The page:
A major revamp of the A55 at Abergwyngregyn will start next month.
£29 million will be spent on the scheme aimed at reducing the risk of flooding and traffic noise between junctions 12 and 13 (Tai’r Meibion – Aber). The project was given the go ahead in July 2018.
The Welsh Government says the revamp is part of an ”unprecedented” £1 billion package aimed at improving transport links across the North in the next ten years.
But speaking ahead of a visit to the region on Thursday, the North Wales Minister, Ken Skates, called on the UK Government to match its investment.
Mr Skates, also Transport Minister said: ”It is high time that the North Wales coast line, for example, receives the attention and investment it deserves and is electrified.”
”To deliver a truly integrated and multi-modal transport infrastructure for North Wales, we are investing across the board in the areas we have responsibility for, including new services and routes for our trains, responsive bus trials and road schemes to ease congestion and improve access for public transport.”
The Abergwyngregyn scheme, which will take around 18 months to complete, will improve safety by removing direct access off the A55 and eight gaps in the central reservation, which currently allows slow moving agricultural vehicles to cross the dual carriagway.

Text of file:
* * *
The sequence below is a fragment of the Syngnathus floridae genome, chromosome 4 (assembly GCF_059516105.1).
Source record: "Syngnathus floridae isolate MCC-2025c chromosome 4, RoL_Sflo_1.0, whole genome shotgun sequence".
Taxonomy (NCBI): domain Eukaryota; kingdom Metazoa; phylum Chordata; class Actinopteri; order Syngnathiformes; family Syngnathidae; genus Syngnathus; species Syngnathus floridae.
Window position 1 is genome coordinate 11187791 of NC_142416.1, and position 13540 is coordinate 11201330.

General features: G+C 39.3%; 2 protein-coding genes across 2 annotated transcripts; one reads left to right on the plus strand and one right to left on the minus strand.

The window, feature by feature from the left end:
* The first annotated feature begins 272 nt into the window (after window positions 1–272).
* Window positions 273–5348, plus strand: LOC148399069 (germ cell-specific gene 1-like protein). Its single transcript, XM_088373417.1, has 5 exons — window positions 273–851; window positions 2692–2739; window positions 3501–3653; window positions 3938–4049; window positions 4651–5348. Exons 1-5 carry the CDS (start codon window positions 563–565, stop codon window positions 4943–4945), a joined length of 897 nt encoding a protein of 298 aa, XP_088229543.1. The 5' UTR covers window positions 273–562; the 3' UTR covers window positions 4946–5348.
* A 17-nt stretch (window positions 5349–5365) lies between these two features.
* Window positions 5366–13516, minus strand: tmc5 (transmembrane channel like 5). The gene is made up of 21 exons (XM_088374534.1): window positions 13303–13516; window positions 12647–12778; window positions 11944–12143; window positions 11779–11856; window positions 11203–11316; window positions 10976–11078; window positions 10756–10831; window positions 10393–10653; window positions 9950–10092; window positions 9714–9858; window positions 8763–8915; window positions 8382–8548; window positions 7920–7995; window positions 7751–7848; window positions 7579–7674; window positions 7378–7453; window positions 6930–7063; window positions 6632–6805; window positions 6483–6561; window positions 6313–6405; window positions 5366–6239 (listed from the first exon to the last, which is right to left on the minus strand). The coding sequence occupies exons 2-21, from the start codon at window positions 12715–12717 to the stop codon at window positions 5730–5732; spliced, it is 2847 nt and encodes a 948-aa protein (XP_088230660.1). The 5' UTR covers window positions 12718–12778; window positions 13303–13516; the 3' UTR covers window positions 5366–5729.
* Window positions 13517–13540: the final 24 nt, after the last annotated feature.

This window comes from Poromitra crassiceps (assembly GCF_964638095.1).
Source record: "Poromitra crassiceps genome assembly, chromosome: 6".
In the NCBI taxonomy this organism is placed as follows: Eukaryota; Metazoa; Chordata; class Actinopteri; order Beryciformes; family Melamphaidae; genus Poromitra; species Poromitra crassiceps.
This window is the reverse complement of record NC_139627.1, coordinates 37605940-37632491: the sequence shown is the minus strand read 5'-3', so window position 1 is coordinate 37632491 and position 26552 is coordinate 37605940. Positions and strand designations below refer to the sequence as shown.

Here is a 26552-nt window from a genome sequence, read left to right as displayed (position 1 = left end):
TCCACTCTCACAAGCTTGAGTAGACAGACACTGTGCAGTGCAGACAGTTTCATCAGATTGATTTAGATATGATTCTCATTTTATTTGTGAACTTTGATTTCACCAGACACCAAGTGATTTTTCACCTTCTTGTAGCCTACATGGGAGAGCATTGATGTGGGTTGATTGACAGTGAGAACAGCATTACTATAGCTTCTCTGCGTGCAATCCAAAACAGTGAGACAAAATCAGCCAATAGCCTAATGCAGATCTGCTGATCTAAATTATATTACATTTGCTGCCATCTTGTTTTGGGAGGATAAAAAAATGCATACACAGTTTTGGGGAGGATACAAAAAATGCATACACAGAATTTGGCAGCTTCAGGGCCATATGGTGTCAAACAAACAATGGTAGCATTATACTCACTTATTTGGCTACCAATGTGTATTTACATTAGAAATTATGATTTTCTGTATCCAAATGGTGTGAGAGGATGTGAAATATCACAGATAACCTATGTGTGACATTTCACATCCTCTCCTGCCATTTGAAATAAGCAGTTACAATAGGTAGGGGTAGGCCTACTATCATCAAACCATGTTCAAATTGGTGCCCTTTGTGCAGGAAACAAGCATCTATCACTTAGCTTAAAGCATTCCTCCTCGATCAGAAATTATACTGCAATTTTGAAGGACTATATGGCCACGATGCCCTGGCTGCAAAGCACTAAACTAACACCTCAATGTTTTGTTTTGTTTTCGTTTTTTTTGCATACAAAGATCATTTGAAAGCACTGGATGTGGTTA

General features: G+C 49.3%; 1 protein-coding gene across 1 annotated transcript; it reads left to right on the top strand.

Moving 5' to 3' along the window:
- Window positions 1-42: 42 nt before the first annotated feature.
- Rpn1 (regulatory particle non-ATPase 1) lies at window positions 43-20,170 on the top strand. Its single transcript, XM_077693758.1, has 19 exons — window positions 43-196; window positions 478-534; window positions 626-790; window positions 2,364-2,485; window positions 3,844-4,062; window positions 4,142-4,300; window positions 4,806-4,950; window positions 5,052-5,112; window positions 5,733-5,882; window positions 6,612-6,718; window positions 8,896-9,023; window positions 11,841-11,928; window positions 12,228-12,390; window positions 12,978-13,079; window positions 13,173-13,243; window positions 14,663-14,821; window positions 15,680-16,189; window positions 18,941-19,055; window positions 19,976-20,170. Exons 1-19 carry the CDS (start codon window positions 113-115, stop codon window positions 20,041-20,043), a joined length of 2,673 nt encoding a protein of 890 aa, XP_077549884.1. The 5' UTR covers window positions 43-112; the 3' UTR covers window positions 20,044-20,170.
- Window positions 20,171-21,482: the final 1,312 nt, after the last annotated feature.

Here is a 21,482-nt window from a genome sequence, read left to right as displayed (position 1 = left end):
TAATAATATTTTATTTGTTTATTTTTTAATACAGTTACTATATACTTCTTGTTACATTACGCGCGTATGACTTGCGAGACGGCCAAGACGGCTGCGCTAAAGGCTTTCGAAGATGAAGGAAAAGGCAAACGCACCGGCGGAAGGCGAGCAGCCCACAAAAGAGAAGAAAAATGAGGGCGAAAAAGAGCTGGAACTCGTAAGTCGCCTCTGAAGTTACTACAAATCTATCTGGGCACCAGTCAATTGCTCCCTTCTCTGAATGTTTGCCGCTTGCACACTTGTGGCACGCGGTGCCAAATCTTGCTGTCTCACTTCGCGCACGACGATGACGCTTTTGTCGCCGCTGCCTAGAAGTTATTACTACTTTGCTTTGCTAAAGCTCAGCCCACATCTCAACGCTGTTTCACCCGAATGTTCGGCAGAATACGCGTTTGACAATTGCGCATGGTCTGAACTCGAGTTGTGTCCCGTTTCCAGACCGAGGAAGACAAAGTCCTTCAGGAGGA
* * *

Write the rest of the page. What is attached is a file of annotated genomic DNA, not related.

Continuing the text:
Instead, there’ll be a combined 1.3km access road and ‘active travel route’, with an improved drainage system on top of work carried out in the area three years ago.
Most of the work will be completed off the A55 to minimise disruption. Roadworks will be put in place in the autumn – with four lanes of traffic staying open during the daytime.
It’s hoped the project will be completed by the autumn of 2021.
Ken Skates added: ”This scheme will deliver real improvements to safety on this section of the A55 and provide further protection against flooding in the area, boosting the carriageway’s resilience against the threat of climate change.”
”These improvements are part of a wider programme of investments in transport across North Wales which we will see over the next few years, in order to improve resilience and provide an integrated transport infrastructure. ”
Mr Skates is also due to visit the site of the ongoing work to build the new £135 million Caernarfon and Bontnewydd bypass, which is due to be opened in two years time.